She stops crying, and I climb the stairs to the roof. Silently, I creep to the edge and look down to find her. The neighbor is petting her.

Okay, I think. She’s safe. She’s okay. I’m reassuring myself, albeit poorly.

The next morning, I can’t stop thinking about the puppy. After work I walk the neighborhood, trying to find her. I want to make sure she’s okay. I don’t know what I’m going to do if I find her, but the longer I look without any sign of her, the more heartbroken I am.

She’s nowhere to be found. Where did she go? Is she okay?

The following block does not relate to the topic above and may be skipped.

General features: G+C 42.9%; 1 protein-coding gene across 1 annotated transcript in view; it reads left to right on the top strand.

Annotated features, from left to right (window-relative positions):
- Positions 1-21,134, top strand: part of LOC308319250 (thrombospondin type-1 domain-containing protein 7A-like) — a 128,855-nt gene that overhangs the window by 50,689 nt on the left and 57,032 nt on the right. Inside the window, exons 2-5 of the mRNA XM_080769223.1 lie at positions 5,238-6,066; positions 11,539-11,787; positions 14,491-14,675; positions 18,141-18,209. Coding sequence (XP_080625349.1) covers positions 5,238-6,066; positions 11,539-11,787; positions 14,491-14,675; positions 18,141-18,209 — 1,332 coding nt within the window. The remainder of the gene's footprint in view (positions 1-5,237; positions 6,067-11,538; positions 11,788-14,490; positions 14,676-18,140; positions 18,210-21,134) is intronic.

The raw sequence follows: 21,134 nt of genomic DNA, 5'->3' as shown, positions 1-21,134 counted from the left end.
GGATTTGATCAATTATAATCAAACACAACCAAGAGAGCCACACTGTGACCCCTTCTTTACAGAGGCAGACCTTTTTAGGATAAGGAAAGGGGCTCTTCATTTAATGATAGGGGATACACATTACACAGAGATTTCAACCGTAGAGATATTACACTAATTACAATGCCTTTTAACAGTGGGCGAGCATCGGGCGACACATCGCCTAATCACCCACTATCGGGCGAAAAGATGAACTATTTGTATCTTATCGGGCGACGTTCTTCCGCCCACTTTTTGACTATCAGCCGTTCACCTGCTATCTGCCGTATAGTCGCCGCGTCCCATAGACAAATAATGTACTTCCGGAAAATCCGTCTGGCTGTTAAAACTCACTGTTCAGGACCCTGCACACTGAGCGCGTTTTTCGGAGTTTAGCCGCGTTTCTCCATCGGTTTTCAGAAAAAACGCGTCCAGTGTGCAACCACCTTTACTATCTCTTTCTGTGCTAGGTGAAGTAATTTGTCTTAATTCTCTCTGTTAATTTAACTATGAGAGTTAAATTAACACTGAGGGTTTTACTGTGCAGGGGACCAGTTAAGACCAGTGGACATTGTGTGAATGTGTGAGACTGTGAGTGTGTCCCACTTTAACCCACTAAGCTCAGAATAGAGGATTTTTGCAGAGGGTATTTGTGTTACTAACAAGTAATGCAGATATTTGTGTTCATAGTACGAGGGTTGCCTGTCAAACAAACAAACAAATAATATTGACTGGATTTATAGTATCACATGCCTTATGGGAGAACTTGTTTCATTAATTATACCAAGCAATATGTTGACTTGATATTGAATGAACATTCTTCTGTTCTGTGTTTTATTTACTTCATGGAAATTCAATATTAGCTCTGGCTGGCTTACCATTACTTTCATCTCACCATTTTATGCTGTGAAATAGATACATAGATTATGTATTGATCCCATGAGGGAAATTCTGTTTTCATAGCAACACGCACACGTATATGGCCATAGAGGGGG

Then, some days later, I’m on the roof again, reflecting. Across the street, in our neighbor’s tiny front porch, I see something. The puppy.

I call down to her, and she sits, just as she did behind my scooter. She sits, staring up at me, her tail wagging furiously. She’s happy to see me.

That was over two years ago.

Before I left Taiwan in August 2012, I frequently looked down at the puppy, now taking up residence on my neighbor’s patio. I desperately wanted to go over and love on her, but I never did. As far as I could tell, she spent all her time on that patio. She didn’t go inside, or for walks. She was just… there.

In April 2014, I went back to Taiwan to visit. We stayed in my old room in my old house. I went to the roof, looked down, and there she was. She was bigger. She noticed me and held my gaze. I felt like she recognized me, but was no longer happy to see me.